The experience of the international law firm Shearman & Sterling in the Middle East has a clear lesson for many countries in the region as they seek to rebuild after the tumultuous events set in train by the Arab Spring.
In 1965, not many American law firms would have seen a business opportunity in Algeria. The country had just emerged from an eight-year war against France that had destroyed much of its infrastructure and left it a pariah in global business terms.
The country’s new revolutionary government wanted to take control of its oil industry from the French colonisers who still dominated this vital source of foreign revenue. The government called in Shearman & Sterling (S&S) to take charge of the delicate negotiations on behalf of Algeria.
According to the official history of S&S, Algeria wanted to “create the legal framework for Algeria’s oil and gas concessions”, and the firm did that so successfully that when, a few years later, the new government of the UAE based in Abu Dhabi also wanted a new legal structure for its energy industry, S&S seemed the natural place to go.
“It was the start of our involvement with the UAE, which has been long and mutually profitable,” says Marwan Elaraby, the Egyptian-born managing partner of the firm’s Middle East business. With fellow managing partner James Comyn, who heads the Abu Dhabi office, he runs a firm that has worked its way into the heart of the UAE’s business establishment.
That early contract in 1971 led to the creation of the Abu Dhabi National Oil Company (Adnoc), a cornerstone of the nation’s economic growth over more than four decades.
It also persuaded S&S to set up permanently in the capital. “The first office was above a souq because that was one of the few places that had phone lines back then,” says Mr Comyn.
Now S&S has a floor in the prestigious Etihad Towers office building with sweeping views out over the Arabian Gulf and Emirates Palace. It is a sign of how far the firm has come in 40 years in Abu Dhabi.
The clients that S&S advises and the transactions it has been involved in read like a timeline of the capital’s corporate history: Mubadala’s development of Dolphin Energy, as well as other significant investments in South East Asia and Brazil; work with Masdar and the International Petroleum Investment Company; advice on investment in the space venture Virgin Galactic; and a key role in the deal that brought the English football club Manchester City under Abu Dhabi’s ownership.
More recently, S&S has been working on two projects integral to Abu Dhabi’s development over the next four decades: the renewal of the Adnoc oil concessions and the creation of the Abu Dhabi Global Market (ADGM) to make the capital an international financial centre.
“The Adnoc renewal is the most significant deal I’ve ever been involved in, and I’m really impressed by the Adnoc team,” says Mr Comyn. “It’s a complex set of arrangements with many different scenarios to work through.”
He declines to put a deadline on the negotiations, which could result in a significantly increased Asian involvement in the UAE energy business amid historically low oil prices.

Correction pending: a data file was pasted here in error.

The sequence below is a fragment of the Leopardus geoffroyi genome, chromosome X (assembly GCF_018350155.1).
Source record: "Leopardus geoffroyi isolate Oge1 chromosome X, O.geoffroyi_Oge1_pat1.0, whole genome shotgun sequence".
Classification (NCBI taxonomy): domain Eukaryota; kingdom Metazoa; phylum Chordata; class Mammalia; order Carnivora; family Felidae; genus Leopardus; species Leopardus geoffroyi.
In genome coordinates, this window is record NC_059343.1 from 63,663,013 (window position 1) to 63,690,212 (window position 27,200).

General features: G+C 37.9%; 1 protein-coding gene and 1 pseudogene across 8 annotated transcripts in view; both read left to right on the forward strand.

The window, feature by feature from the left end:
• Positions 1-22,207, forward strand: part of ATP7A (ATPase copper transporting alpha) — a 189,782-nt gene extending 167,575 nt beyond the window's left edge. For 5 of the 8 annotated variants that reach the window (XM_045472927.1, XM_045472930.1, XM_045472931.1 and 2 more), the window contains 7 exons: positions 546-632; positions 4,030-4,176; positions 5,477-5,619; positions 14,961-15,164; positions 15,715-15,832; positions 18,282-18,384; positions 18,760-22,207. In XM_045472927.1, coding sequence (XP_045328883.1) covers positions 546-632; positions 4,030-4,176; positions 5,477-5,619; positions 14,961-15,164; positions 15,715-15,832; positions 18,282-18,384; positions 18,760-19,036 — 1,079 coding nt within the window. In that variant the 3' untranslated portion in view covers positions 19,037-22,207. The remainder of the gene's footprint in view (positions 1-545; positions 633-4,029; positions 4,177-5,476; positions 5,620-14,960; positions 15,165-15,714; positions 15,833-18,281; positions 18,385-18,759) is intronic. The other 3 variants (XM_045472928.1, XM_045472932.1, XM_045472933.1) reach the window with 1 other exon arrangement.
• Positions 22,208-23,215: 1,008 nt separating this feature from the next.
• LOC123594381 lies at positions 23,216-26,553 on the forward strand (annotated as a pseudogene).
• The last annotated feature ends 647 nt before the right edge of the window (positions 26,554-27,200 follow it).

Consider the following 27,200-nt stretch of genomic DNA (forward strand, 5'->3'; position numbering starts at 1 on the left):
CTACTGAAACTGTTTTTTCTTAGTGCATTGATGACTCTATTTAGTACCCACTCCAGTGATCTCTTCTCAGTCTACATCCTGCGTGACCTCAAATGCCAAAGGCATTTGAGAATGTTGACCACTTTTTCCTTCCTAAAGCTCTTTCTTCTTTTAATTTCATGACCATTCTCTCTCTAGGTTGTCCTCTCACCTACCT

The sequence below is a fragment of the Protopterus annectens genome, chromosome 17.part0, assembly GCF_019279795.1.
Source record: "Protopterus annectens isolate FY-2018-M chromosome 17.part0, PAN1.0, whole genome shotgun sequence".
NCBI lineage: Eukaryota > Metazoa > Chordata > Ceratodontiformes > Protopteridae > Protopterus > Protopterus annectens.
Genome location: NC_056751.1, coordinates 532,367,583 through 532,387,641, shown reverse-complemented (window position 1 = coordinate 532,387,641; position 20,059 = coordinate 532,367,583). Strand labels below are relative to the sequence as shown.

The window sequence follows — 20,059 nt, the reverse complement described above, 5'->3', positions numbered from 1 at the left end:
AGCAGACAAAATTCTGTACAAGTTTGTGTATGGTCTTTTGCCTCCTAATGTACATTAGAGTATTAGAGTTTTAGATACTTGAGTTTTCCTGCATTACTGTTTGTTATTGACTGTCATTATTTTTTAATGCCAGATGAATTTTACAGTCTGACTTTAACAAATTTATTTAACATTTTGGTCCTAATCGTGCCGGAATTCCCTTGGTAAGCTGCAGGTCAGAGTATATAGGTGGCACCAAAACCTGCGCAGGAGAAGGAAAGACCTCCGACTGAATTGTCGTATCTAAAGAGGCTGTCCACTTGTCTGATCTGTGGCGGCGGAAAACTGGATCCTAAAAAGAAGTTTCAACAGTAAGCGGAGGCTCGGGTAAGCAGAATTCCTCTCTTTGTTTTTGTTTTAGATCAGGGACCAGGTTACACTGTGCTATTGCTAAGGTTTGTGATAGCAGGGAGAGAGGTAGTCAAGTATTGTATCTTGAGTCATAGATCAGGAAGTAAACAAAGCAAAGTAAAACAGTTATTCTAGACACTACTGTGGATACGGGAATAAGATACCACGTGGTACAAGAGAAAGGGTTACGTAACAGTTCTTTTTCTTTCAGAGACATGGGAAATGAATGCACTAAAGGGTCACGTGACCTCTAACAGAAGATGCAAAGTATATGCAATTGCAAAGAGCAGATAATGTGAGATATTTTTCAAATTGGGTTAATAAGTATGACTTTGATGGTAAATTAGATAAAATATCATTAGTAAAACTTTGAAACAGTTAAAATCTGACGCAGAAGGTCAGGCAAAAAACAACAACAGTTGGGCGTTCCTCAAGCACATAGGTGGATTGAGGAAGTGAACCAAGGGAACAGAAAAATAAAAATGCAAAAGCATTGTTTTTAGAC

“They [Adnoc] are taking a long-term view. They want to get the right outcome, with high recovery levels and proper productivity, not just short-term considerations,” Mr Comyn says.
ADGM is also at a crucial stage. S&S helped the market to draw up its rules and regulations, which are under public consultation ahead of a planned launch this year. “It’s very much work in progress,” he says.
Mr Comyn confesses to a newfound interest in English football too now that Abu Dhabi owns Manchester City. “It was a fascinating job, with the firm involved in negotiating footballers’ contracts and property deals. Will it ever pay off financially? Well, financial returns are not the only things that matter in football,” he says, like a true City fan.
Abu Dhabi has become S&S’s centre for business across the Middle East and North Africa, a region in which Mr Elaraby feels particularly comfortable. He has worked for investment banking and private equity firms in his native Egypt and is now in charge of S&S’s capital markets business in the wider region.
Egypt is at the top of his list of priorities at the moment. “The market there was shot down to capital market issuance for a couple of years, but there have been four IPOs in the past two years and we’ve been involved in three of them. They’ve all been 10 times oversubscribed, with a lot of interest from international investors, so that’s a sign that the market is back,” he says.
Abu Dhabi clients of S&S have been involved in the recent surge of investment into Egypt, especially in the field of alternative energy, which the emirate has made a speciality. And that trend looks set to continue as interest peaks with the impending opening of the Suez Canal expansion. “Egypt is looking to create a series of special economic zones along the canal as part of the expansion project, and the UAE has a lot of experience in that area,” says Mr Elaraby.
The UAE capital is also the centre for S&S work in other parts of the region. “Our lawyers have participated in virtually every power and water project in the Mena region, making us an undisputed leader in this field,” says Mr Comyn. He also highlights the firm’s work in commercial disputes resolution in the Middle East.
“Other firms chose to have Dubai as their regional hub, we chose Abu Dhabi. I think that decision has paid off,” he says.
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